Toyota's Answer to The German Sports Sedan: Lexus IS-F
Updated: Mar 29
F is the letter Toyota designated to a special project in the late 80s which would become the Lexus LS400; Toyota's foray into the luxury auto market. Some 20 years later that letter "F" would mean something else as it denoted performance vehicles sold under the Lexus marque for the first time ever.
Enter the mid-2000s, BMW and Mercedes Benz along with Audi were having success with souped-up versions of their entry-level sedans. The M3 is at the forefront and defining the category, Lexus engineer Yukihiko Yaguchi and a small team decided to focus on their new IS platform to create something special. Having worked on the Toyota Supra, Yaguchi, and his team used a test mule with a 1UR-FE out of other V8 Lexus products and later tuned the suspension on the world-renowned Fuji International Speedway.
Debuting alongside the Lexus LFA concept, the team at Lexus was able to shoehorn the 2UR-GSE 5-liter V8 that made 420 HP under its bulging hood. As with most of Toyota's best products, Yamaha had its hand at tuning the engine and designing special parts like the intake that added power to the otherwise smooth-running UR-series engine. The naturally aspirated power plant was able to also muster up 371 lb-ft of torque and send it through one of the first 8-speed automatic transmissions on the market. The transmission featured steering wheel mounted paddle shifters, fast shift times, and Toyota durability; the combination of this drivetrain was good enough for a 0-60 of 4.5 seconds, a quarter mile time of 12.9, and a top speed of 170 MPH.
Beneath the new sheet metal cues that featured a bulging hood to accommodate the V8, air ducts to cool down the go-fast bits, and faux-exhaust tips to denote the sporty nature; the IS-F is a fairly astute handling car for a 3800 lb luxury sedan. Having a 0.5-inch drop in ride height, Brembo brakes, and a sport version of the Lexus stability control suite; this 4-door rocket was able to handle the curves too. Later models from 2010 and on featured a Torsen limited-slip differential which is a shame for earlier adopters of this car, but nonetheless, it made quite an impression with enough buyers that it will most likely be a cult icon later down the road.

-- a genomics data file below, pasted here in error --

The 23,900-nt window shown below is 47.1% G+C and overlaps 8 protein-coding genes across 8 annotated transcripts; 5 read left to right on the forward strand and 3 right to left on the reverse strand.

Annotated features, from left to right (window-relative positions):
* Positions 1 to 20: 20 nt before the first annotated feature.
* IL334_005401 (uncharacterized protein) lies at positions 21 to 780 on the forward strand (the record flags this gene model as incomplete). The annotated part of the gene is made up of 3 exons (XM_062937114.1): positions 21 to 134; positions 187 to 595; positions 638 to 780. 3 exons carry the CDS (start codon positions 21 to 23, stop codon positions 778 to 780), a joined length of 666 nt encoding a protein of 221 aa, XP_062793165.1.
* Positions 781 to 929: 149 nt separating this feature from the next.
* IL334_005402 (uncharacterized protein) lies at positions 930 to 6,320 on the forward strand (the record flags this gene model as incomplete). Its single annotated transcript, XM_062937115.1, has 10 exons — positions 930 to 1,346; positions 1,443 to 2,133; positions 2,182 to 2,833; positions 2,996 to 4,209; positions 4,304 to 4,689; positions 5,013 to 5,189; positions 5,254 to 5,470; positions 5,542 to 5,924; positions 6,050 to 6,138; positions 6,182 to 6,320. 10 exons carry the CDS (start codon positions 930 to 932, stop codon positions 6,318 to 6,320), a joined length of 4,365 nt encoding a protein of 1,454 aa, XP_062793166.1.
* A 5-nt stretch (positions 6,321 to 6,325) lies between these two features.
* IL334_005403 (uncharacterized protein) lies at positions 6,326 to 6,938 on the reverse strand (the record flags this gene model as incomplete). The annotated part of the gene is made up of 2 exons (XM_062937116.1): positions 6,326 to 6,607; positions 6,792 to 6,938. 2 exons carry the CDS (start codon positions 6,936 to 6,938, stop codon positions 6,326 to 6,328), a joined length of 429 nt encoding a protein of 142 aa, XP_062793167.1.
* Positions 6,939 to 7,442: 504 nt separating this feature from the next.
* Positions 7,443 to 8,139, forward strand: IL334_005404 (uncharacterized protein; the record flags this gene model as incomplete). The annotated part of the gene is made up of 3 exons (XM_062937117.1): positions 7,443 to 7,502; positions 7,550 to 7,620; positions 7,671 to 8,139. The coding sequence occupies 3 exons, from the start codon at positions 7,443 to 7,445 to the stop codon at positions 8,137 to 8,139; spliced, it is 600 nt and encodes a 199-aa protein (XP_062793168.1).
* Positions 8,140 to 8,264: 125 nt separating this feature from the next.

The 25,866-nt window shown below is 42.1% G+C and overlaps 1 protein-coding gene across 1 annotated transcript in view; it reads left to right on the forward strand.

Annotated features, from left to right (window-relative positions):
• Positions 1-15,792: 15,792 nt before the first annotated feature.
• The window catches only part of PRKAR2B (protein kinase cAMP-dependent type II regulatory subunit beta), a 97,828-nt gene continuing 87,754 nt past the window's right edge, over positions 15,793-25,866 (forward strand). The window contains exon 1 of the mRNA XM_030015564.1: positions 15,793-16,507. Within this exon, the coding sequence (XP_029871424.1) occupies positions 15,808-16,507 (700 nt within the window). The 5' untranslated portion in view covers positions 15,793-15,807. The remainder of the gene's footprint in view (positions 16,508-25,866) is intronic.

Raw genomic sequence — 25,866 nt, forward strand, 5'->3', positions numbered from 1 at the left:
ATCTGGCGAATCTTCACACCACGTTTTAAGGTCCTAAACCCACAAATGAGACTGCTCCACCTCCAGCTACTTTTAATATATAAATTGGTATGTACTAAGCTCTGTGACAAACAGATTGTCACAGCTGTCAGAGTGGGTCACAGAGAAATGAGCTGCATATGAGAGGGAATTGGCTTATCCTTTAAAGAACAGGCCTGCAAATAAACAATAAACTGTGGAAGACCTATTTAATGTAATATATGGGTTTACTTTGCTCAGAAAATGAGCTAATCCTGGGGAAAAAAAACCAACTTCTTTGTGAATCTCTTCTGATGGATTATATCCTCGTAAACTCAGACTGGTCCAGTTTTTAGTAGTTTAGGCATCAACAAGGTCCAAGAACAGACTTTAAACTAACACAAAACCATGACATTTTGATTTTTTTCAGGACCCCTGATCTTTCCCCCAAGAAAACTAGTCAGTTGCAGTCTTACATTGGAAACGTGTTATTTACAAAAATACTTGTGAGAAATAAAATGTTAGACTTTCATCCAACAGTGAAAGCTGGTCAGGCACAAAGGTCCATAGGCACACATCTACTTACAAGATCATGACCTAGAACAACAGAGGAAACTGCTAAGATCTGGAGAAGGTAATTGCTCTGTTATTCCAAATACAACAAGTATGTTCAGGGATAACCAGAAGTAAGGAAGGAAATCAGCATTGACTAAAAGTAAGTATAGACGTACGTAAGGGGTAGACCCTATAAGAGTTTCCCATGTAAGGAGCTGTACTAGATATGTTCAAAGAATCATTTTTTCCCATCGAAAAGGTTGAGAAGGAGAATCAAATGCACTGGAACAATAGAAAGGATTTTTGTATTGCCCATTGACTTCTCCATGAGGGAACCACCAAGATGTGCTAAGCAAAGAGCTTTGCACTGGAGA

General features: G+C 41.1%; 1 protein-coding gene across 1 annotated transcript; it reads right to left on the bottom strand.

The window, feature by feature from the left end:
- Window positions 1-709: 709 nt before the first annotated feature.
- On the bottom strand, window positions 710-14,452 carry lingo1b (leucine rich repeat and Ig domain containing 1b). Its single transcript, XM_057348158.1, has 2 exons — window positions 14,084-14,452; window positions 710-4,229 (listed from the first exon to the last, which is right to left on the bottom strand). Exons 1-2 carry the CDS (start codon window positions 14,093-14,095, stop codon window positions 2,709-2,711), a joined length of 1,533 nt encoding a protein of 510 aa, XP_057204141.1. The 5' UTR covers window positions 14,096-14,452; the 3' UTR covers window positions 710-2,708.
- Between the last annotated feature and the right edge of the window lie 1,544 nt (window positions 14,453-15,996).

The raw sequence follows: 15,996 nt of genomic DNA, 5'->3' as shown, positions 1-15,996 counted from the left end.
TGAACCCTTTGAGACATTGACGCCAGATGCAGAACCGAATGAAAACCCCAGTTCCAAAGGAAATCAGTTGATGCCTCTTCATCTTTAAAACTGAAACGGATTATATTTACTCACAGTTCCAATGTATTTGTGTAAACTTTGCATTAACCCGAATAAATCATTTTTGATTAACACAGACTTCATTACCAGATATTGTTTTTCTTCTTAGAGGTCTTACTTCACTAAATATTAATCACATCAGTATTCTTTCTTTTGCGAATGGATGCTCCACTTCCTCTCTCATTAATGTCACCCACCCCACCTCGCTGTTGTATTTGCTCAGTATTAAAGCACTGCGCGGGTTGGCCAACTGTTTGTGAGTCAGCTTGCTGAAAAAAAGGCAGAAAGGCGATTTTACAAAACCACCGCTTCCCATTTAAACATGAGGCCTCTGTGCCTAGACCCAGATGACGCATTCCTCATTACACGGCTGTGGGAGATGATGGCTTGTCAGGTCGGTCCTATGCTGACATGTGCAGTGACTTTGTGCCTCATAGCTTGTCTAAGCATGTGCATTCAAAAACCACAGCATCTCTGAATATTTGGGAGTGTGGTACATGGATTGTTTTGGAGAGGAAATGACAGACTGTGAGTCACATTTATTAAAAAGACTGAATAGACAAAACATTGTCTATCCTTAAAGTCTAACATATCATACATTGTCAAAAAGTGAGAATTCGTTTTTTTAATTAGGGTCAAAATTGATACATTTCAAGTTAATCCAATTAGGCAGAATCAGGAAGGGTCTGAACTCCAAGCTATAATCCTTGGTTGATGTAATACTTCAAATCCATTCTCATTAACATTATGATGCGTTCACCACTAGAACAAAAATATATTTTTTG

I have such a great attraction to this car, it is the first purposely built sport sedan by Toyota period! We can go back and look at some 2JZ-equipped 4-door models that were accidentally quick, but not one that can turn numbers around a track or a back road from the factory showroom floor. As an underdog, the naturally aspirated V8 made up for its power deficits with character; a notable growl at any RPM, and fairly high-revving tendencies. It is a shame that V8-equipped MB and BMW cars were more popular but the IS-F will be known for the sporty vehicles Lexus has churned out ever since, with the GS-F, RC-F, and LC 500 all being as fun to drive as they are comfortable on a highway cruise.
This example I found at the DuPont Registry's Cars and Coffee at Davis Island was the perfect introduction to the IS-F. It's a white clean slate, it seems to be completely stock, and the owner's participation leads me to believe they really love their car. Understated by today's standards, it would be fairly easy to overlook this car on your morning commute; it might be your answer if you're looking for a gentleman's sport sedan under $40k used... from my recent track day they also seem to handle that line of work easily as well.